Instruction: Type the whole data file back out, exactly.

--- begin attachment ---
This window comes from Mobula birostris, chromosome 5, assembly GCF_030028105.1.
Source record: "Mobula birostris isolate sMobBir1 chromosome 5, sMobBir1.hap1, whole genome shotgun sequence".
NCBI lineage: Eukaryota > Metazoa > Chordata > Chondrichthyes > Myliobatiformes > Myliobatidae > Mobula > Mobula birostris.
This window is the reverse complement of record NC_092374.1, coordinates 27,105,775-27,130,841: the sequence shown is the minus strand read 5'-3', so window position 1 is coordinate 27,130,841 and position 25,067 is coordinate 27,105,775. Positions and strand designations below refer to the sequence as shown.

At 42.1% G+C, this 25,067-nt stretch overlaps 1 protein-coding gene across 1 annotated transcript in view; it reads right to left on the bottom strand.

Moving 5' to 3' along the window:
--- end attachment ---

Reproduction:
This window comes from Mobula birostris, chromosome 5, assembly GCF_030028105.1.
Source record: "Mobula birostris isolate sMobBir1 chromosome 5, sMobBir1.hap1, whole genome shotgun sequence".
NCBI lineage: Eukaryota > Metazoa > Chordata > Chondrichthyes > Myliobatiformes > Myliobatidae > Mobula > Mobula birostris.
This window is the reverse complement of record NC_092374.1, coordinates 27,105,775-27,130,841: the sequence shown is the minus strand read 5'-3', so window position 1 is coordinate 27,130,841 and position 25,067 is coordinate 27,105,775. Positions and strand designations below refer to the sequence as shown.

At 42.1% G+C, this 25,067-nt stretch overlaps 1 protein-coding gene across 1 annotated transcript in view; it reads right to left on the bottom strand.

Moving 5' to 3' along the window: